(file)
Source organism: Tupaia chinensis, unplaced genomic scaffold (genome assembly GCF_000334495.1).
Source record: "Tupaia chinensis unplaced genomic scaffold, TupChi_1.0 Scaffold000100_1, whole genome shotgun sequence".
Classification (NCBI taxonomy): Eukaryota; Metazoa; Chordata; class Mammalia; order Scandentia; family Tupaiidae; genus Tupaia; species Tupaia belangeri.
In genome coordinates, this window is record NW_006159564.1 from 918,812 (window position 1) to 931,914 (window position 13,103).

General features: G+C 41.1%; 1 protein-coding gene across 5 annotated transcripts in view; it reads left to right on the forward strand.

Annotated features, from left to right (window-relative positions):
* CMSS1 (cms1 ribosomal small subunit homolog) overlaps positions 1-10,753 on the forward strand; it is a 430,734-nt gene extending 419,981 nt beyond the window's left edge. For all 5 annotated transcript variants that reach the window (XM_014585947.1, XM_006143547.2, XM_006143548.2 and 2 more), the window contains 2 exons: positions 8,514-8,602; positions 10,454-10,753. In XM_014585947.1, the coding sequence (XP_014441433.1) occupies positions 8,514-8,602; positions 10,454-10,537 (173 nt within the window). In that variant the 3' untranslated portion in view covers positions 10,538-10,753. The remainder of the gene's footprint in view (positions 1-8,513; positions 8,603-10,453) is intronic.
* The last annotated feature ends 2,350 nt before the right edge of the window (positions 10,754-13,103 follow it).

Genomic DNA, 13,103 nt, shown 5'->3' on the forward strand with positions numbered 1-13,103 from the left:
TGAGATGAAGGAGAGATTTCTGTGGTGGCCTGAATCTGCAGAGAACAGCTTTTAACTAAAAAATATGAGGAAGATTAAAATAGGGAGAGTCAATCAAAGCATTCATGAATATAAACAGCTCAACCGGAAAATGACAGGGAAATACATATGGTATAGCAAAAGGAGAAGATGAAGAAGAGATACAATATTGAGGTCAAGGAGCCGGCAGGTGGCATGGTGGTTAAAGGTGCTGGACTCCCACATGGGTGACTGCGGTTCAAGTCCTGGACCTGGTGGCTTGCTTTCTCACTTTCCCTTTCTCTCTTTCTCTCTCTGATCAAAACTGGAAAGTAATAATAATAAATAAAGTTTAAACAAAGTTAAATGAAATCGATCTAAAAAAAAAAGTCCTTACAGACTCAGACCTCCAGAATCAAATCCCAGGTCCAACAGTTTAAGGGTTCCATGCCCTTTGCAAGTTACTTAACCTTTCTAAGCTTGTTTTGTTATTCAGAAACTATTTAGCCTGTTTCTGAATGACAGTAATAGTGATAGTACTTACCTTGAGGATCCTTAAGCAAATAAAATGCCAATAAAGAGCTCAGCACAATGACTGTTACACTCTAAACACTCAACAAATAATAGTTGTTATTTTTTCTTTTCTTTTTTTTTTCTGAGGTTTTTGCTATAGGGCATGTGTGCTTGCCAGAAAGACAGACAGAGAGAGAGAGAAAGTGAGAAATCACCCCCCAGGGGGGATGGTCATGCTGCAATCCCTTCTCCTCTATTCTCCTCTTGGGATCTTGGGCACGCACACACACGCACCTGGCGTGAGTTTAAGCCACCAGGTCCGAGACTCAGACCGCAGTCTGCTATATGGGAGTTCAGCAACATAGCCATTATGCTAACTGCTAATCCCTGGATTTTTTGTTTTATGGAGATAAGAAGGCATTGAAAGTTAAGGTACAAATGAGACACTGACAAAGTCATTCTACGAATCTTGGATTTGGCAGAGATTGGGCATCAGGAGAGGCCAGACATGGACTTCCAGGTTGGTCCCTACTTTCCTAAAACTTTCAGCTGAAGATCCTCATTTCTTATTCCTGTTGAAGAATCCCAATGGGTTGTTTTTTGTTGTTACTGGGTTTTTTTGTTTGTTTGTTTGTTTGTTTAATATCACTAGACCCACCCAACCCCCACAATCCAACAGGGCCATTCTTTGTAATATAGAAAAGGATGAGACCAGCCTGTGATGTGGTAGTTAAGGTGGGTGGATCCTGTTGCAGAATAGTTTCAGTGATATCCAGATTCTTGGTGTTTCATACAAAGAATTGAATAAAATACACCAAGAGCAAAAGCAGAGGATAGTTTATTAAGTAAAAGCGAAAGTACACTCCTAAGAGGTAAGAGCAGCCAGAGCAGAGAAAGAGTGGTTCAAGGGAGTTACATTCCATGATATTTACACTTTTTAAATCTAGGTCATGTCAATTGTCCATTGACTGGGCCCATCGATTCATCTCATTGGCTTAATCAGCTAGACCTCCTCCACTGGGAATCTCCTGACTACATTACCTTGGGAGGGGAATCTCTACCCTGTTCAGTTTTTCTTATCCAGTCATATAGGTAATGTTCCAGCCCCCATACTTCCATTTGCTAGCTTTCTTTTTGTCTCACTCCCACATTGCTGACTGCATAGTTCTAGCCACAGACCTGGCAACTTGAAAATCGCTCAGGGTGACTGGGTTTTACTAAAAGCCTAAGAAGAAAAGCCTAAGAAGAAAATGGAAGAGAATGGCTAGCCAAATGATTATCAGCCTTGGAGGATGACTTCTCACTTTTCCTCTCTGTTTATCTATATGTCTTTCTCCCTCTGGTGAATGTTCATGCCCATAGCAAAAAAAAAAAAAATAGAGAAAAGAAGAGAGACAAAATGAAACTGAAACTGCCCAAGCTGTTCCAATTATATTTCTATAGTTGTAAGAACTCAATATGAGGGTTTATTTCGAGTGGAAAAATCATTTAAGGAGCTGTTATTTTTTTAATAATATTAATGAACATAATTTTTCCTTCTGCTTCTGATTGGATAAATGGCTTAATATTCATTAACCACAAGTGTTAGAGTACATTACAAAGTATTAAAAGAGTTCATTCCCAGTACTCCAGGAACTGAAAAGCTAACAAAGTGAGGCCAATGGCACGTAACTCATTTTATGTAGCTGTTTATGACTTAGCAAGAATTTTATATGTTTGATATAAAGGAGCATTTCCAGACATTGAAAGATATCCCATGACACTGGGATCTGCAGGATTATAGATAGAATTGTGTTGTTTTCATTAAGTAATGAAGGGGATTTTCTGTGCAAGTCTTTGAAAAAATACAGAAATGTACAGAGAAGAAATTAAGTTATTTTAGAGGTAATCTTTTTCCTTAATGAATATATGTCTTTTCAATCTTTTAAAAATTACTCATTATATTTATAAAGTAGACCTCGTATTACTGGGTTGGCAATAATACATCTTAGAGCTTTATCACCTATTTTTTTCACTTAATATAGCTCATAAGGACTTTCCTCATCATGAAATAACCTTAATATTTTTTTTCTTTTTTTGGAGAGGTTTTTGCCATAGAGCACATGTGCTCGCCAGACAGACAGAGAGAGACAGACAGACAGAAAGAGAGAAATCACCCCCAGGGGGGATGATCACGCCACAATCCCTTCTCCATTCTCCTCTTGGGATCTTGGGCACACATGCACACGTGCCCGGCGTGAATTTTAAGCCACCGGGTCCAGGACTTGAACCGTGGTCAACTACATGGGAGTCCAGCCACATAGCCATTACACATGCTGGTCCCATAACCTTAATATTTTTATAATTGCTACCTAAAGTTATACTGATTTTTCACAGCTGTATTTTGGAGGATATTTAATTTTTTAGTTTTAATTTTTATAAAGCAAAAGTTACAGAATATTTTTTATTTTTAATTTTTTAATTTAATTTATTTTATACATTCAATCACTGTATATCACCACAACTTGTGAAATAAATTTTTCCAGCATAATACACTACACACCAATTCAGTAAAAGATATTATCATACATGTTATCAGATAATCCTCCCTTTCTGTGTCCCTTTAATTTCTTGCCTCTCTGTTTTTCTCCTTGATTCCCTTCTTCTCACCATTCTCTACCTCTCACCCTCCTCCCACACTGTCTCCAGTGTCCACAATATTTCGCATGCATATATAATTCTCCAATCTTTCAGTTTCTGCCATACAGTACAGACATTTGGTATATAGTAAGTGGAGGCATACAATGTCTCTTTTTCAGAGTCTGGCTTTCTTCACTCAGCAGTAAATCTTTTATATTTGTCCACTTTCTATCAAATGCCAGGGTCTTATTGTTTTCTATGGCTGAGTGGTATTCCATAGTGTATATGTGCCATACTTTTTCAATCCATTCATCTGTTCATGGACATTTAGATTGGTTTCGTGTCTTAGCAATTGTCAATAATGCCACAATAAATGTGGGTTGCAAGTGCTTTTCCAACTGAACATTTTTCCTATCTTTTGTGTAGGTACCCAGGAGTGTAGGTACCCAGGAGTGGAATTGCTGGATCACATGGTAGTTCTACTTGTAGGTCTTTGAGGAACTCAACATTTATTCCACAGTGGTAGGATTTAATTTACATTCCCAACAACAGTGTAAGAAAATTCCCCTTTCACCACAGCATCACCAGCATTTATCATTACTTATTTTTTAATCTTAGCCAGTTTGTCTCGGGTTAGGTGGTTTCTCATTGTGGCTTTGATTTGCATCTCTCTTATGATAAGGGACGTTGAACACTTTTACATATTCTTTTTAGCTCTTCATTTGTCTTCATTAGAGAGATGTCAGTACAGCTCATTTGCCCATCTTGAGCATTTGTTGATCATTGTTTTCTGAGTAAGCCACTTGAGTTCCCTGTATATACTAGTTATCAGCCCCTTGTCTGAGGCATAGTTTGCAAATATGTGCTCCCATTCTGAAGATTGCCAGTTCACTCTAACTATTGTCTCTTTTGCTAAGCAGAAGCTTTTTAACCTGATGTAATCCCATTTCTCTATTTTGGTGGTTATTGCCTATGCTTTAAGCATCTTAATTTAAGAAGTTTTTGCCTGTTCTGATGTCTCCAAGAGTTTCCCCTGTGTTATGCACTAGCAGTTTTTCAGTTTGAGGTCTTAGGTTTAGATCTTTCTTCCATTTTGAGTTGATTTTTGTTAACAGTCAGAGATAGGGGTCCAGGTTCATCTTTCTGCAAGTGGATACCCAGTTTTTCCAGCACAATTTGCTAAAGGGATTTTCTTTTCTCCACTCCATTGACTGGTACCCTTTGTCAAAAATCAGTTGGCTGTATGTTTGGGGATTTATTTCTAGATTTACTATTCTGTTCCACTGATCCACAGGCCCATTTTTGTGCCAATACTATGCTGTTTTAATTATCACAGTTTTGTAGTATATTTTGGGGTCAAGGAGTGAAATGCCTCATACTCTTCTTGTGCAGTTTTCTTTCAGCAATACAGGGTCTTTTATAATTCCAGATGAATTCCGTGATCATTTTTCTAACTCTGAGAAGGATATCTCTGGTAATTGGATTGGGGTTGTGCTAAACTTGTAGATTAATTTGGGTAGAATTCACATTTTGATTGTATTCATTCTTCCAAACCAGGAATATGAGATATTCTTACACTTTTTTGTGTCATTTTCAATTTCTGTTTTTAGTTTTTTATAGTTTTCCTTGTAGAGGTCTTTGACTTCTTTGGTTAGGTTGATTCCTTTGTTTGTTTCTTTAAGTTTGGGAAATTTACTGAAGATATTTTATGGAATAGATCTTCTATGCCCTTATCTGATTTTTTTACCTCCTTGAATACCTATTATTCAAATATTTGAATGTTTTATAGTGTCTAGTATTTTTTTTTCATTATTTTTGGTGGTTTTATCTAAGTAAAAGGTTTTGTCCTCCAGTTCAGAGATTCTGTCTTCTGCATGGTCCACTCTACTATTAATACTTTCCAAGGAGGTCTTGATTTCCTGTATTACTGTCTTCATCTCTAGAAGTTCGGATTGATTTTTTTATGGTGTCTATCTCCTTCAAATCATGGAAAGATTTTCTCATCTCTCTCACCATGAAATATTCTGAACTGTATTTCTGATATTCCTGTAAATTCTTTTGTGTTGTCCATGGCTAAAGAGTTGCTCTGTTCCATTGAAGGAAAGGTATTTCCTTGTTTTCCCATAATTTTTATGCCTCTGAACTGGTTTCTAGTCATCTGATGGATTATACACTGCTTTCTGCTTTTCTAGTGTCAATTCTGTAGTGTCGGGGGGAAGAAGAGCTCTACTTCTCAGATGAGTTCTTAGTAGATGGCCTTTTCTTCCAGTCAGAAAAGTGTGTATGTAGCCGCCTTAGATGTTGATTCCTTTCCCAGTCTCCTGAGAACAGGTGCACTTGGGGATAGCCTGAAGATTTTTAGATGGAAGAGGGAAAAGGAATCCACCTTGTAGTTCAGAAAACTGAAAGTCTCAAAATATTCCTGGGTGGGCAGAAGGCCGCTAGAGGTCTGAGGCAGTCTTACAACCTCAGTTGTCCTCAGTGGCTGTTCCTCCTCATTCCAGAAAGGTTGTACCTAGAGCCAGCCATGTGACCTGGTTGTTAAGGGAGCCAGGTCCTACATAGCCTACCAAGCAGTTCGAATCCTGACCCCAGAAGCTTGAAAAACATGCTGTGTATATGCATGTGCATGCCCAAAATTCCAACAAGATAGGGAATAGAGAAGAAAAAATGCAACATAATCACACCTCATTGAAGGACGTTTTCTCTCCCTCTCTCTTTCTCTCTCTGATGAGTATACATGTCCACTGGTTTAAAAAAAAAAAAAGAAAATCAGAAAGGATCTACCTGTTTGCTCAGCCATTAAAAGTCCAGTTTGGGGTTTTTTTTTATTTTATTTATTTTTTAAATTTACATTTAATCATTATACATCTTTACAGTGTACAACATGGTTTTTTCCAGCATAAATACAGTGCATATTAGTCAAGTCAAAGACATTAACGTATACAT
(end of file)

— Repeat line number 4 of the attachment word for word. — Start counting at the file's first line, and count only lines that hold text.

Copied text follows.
In genome coordinates, this window is record NW_006159564.1 from 918,812 (window position 1) to 931,914 (window position 13,103).